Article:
GAC performance in treating water containing different concentrations of SeMet and SeCys at pH 7.0 is presented in Figure 5. For SeMet, 4.9 mg/L and 46.8 mg/L of initial concentration were evaluated, while SeCys, 3.8 and 38 mg/L of initial concentration were examined. Both forms of organoselenium were adsorbed continuously as a function of time until equilibrium was reached. However, SeMet appears to have some desorption after 1 h, which was typical in both concentrations (4.9 and 46.8 mg/L). The pseudo-second-order kinetic model adequately describes the data depicted in Table 2. The correlation coefficients (R2) value was evaluated between 0.999–1.000 (Table 2). As illustrated in Table 2, the rate constant is between 2.50 to 1.80 for SeMet C o (4.9 and 46.8 mg/L) and 1.30 to 0.25 for SeCys C o (3.8 and 38 mg/L), respectively. The result demonstrates that the rate constant ( K 2 ) decreased with an increase in SeMet and SeCys concentration. When the initial concentration is increased, the solution takes more time to attain equilibrium. The decrease in K 2 , with respect to an increase in the initial concentration, can be attributed to a longer duration that is required for the solution to attain equilibrium; a similar phenomenon has been reported in the literature [54,55].
Furthermore, the experimental data also show that q e increases with higher C o , the increment was significant about eight times higher as the initial concentrations of SeMet and SeCys were varied. It can be deduced that the increase in C o provides the driving force to overcome the mass transfer resistance between the adsorbate and solid phases [56]. It was observed that GAC completely removed 3.8 mg/L of SeCys in 30 min, while the initial concentration of 38 mg/L was reduced to 4.2 mg/L in 3 h. About 30.7 and 3.6 mg/L of SeMet were adsorbed from the initial concentration of 46.8 and 4.9 mg/L, respectively. An upsurge in adsorption capacity as a result of an increase in adsorbate initial concentration has been reported by Aksu [57] and Al-Ghouti [58].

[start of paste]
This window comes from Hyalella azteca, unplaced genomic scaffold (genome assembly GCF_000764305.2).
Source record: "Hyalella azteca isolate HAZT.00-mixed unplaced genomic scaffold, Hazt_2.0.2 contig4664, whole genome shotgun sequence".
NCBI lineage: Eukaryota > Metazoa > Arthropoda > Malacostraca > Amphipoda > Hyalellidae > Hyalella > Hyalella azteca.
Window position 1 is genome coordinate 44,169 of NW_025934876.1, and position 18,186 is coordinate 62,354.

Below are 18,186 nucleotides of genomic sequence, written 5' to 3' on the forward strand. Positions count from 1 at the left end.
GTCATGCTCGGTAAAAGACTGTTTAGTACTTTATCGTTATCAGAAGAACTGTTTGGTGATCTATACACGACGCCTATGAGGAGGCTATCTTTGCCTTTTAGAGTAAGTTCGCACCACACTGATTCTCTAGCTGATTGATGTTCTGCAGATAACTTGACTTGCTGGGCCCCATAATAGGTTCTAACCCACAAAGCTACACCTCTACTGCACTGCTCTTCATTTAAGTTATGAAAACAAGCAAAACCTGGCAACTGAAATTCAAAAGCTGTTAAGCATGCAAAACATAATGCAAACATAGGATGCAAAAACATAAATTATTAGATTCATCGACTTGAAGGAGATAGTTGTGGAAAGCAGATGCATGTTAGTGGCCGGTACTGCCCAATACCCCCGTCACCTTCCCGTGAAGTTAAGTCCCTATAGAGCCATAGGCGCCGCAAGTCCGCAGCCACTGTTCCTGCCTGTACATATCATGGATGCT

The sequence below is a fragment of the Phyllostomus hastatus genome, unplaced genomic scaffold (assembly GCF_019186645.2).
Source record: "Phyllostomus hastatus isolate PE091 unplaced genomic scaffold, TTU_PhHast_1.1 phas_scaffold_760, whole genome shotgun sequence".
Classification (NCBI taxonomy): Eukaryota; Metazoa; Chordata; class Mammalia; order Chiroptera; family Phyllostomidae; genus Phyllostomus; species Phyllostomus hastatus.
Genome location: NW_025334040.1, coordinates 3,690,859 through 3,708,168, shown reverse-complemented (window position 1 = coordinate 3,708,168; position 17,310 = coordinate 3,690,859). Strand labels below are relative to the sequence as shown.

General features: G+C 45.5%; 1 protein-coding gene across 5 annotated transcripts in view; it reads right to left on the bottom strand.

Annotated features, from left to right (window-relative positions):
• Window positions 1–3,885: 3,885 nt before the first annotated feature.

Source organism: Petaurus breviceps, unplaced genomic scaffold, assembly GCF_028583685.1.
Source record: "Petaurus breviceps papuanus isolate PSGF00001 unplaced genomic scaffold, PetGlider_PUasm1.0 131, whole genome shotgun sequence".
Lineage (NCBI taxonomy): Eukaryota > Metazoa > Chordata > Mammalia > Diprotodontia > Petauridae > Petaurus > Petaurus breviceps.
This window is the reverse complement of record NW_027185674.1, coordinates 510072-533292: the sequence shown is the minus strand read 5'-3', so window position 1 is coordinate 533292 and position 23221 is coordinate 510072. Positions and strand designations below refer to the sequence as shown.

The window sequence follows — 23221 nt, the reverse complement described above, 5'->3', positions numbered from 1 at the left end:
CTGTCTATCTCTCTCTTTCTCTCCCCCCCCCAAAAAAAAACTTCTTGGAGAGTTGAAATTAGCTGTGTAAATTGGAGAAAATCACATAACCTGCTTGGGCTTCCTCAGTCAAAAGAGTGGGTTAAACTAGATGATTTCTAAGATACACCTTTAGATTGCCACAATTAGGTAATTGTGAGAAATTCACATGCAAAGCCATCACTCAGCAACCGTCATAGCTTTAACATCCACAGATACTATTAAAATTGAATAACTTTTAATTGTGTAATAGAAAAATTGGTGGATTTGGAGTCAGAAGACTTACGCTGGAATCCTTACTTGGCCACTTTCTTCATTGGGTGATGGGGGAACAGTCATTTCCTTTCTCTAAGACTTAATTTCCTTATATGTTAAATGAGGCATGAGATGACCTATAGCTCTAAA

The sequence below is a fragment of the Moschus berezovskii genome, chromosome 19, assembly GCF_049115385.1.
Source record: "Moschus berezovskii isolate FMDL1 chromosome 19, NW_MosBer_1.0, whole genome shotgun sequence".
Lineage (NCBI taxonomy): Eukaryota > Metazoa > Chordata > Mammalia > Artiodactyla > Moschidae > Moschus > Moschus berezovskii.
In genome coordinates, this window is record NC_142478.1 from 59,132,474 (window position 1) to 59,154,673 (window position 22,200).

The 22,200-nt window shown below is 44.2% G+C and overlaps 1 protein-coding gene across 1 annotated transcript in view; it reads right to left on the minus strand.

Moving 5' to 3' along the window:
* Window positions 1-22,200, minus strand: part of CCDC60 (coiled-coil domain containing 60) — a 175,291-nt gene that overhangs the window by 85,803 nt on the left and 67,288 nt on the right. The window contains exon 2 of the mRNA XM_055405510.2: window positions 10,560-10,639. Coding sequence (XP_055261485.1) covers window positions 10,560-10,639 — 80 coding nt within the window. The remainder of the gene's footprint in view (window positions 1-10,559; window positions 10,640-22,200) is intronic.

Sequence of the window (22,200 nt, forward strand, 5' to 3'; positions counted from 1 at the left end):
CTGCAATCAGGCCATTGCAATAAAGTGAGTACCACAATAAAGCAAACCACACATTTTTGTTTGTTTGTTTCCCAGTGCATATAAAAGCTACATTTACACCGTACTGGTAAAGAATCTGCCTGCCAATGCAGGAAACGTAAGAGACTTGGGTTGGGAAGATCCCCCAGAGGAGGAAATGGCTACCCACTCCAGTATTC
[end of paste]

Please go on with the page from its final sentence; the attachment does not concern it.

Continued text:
3.5. Adsorption Isotherm

The adsorption data for GAC were evaluated using Langmuir and Freundlich isotherm models. The results of both Langmuir and Freundlich models for SeMet and SeCys adsorption are summarized in Table 3. Freundlich and Langmuir models fitted well with the experimental data (R2 > 0.950). Figure 6a shows that the Freundlich model provided a better fit for SeMet adsorption data compared to the Langmuir model. The correlation coefficient (R2 > 0.996) was higher for the Freundlich model, suggesting that the adsorption of SeMet might occur in multilayers. The parameter K f of the Freundlich model was calculated to be 1.85, which is related to the adsorption capacity. As reflected in Table 3, the constant n , representing the adsorption intensity, was equal to 1.55, indicating pseudo linear adsorption [59].
On the other hand, SeCys adsorption by GAC with corresponding Langmuir plots is presented in Figure 6b. Freundlich isotherm was also used to normalize the adsorption data. As stated in Table 3, the isotherm data fitted better with the Langmuir model (higher coefficients of determination R2 = 0.990) in contrast to the Freundlich model, suggesting that the adsorption of SeCys is monolayer and it occurred at localized sites [53,57]. The maximum uptake capacity for the Langmuir parameter q m is 10 mg/g. The dimensionless constant R L = 0.082 , an indication that SeCys adsorption process can be considered as favorable [41].

3.6. Adsorption Kinetics